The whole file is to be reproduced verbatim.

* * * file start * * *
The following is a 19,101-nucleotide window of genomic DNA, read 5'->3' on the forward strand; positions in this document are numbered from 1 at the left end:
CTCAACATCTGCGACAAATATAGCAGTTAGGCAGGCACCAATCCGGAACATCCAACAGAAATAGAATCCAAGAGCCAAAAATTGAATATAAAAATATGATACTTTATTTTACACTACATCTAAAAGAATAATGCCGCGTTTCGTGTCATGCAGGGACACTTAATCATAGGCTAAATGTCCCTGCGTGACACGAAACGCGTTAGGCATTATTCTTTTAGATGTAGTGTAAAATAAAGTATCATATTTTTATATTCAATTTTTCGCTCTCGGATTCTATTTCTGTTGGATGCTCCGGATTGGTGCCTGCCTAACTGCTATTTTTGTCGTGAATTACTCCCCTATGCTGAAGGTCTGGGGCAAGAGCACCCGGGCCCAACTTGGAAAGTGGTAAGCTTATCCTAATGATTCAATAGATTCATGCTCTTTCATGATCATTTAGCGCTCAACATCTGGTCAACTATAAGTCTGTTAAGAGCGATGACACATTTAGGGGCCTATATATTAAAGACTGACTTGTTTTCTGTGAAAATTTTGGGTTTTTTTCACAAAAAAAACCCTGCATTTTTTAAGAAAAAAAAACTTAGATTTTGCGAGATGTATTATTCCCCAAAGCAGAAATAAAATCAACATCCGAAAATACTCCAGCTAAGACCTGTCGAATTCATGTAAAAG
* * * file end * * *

The following is a 19,101-nucleotide window of genomic DNA, read 5'->3' on the forward strand; positions in this document are numbered from 1 at the left end:
CTCAACATCTGCGACAAATATAGCAGTTAGGCAGGCACCAATCCGGAACATCCAACAGAAATAGAATCCAAGAGCCAAAAATTGAATATAAAAATATGATACTTTATTTTACACTACATCTAAAAGAATAATGCCGCGTTTCGTGTCATGCAGGGACACTTAATCATAGGCTAAATGTCCCTGCGTGACACGAAACGCGTTAGGCATTATTCTTTTAGATGTAGTGTAAAATAAAGTATCATATTTTTATATTCAATTTTTCGCTCTCGGATTCTATTTCTGTTGGATGCTCCGGATTGGTGCCTGCCTAACTGCTATTTTTGTCGTGAATTACTCCCCTATGCTGAAGGTCTGGGGCAAGAGCACCCGGGCCCAACTTGGAAAGTGGTAAGCTTATCCTAATGATTCAATAGATTCATGCTCTTTCATGATCATTTAGCGCTCAACATCTGGTCAACTATAAGTCTGTTAAGAGCGATGACACATTTAGGGGCCTATATATTAAAGACTGACTTGTTTTCTGTGAAAATTTTGGGTTTTTTTCACAAAAAAAACCCTGCATTTTTTAAGAAAAAAAAACTTAGATTTTGCGAGATGTATTATTCCCCAAAGCAGAAATAAAATCAACATCCGAAAATACTCCAGCTAAGACCTGTCGAATTCATGTAAAAG